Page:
Mad about PC video
by Alan Zisman (c)
1994. First published
in Our Computer Player, April 15, 1994
PC Video Madness
by Ron Wodaski
It seems like we're into the second generation of
multimedia, at least
if book publishing is any indication.
Last year, it seemed like every book publisher with a
had to put some kind of 'Multimedia for the Millions' volume into
I think I reviewed three of them in these pages.
Of those, my favorite was Ron Wodaski's "Multimedia
Madness". Now Ron
is back with "PC Video Madness"... sort of 'Son of...' that first
It moves beyond the 'gee whiz, isn't multimedia neat?'
of the first
generation of books, to a more focused how-do.
As the title suggests, the focus is on digital
for PC (Windows) users. Mac users, or devotees of IBM's OS/2-based
should look elsewhere. For the most part, this 667 page book centers
things you can do with Microsoft's Video for Windows.
Despite that, Ron manages to cover a wide spectrum...
effects shooting with a camcorder, to reviews of current (as of early
video capture hardware, to programming samples (using Visual Basic,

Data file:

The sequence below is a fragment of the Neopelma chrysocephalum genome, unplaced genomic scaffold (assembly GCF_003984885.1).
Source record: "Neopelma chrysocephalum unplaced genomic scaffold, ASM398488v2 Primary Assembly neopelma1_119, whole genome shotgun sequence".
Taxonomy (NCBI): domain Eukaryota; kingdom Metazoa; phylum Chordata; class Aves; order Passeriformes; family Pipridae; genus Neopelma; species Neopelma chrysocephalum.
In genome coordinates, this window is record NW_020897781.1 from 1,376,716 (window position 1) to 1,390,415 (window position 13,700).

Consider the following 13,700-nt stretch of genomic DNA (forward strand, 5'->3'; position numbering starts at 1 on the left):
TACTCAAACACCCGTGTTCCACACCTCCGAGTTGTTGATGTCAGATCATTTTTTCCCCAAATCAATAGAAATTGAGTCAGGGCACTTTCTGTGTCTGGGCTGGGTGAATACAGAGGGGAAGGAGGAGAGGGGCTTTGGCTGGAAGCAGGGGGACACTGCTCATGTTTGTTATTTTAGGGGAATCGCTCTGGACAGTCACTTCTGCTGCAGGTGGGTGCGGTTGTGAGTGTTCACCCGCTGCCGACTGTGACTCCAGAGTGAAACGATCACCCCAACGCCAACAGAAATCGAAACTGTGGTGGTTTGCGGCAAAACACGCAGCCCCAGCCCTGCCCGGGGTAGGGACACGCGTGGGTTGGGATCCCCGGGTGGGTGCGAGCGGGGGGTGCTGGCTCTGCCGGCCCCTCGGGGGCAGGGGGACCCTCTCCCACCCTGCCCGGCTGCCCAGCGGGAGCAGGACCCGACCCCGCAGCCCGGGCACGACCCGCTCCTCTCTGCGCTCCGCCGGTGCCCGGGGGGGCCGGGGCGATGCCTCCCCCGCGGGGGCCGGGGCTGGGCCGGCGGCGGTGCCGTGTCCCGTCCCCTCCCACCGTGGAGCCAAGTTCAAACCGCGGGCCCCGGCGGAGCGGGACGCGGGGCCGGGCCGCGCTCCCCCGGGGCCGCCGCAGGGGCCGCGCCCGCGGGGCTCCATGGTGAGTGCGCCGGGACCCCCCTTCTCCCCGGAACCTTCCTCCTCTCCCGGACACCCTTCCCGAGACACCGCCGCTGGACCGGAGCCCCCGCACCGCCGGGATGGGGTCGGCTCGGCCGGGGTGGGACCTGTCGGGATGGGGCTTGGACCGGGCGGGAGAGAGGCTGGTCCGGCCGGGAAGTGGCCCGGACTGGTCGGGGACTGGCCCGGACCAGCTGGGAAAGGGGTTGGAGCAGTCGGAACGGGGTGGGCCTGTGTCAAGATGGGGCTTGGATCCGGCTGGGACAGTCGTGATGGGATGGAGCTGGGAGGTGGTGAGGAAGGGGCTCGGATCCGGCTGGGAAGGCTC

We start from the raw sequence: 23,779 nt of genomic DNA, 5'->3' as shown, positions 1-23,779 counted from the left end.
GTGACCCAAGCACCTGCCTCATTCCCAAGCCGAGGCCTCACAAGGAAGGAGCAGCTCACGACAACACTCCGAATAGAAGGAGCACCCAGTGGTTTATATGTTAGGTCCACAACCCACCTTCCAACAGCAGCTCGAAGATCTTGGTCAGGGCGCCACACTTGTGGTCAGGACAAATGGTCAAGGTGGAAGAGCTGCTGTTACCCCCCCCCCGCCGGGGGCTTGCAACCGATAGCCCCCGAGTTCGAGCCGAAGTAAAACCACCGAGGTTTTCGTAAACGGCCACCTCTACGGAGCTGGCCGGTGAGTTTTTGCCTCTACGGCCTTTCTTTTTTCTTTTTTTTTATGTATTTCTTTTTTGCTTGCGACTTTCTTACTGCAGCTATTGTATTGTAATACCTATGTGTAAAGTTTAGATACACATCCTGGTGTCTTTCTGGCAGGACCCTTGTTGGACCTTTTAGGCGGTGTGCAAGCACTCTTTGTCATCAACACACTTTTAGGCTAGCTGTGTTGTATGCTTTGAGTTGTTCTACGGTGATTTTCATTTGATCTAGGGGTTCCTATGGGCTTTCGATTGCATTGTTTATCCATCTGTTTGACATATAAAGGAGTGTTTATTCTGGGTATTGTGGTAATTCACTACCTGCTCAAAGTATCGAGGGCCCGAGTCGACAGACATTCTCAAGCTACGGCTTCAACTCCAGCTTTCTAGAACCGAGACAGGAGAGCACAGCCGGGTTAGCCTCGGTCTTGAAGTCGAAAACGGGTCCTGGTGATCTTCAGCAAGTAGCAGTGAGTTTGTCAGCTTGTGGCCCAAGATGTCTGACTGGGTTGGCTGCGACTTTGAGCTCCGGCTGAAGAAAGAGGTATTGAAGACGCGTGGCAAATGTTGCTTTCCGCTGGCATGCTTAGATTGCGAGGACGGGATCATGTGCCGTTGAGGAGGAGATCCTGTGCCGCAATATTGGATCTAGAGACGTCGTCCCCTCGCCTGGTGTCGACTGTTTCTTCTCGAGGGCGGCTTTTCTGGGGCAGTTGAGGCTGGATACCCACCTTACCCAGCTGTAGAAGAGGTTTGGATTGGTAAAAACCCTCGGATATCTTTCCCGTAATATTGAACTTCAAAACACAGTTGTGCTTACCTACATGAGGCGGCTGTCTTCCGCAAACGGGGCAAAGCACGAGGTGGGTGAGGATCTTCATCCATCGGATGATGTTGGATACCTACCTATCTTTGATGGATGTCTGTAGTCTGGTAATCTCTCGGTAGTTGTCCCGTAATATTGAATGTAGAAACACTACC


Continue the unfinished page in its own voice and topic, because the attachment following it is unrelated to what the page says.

I find the style of this book, like the earlier
volume, a nice combination
of chatty and informative. The book succeeds at pointing out some of
shortcomings of this still-new technology, without getting nasty.
It also includes a CD-ROM. Both this disk, and the one
Wodaski's earlier volume were samples of Nautilus-- a monthly, CD-ROM
The disk with his other book, however, seemed better integrated with
text; it included a range of demos and working models that were
in the printed text.
This time, while the disk does include a large number
of brief video
samples (but does the world REALLY need more clips of Wodaski's dog,
basicly it's a promo/sample of Nautilus, unrelated to the book. I like
Nautilus, and always find stuff worth playing with in every issue, but
I would have preferred more stuff directly related to the book.
Digital video on PCs is a moving target... new
products and technologies
are announced daily. In a year or two, this book, like many
volumes, will seem, at best, dated. But for many readers right now,
by the possibilities of video production on PCs, or wanting to
this aspect of multimedia into traditional presentations, this book
provide a solid introduction.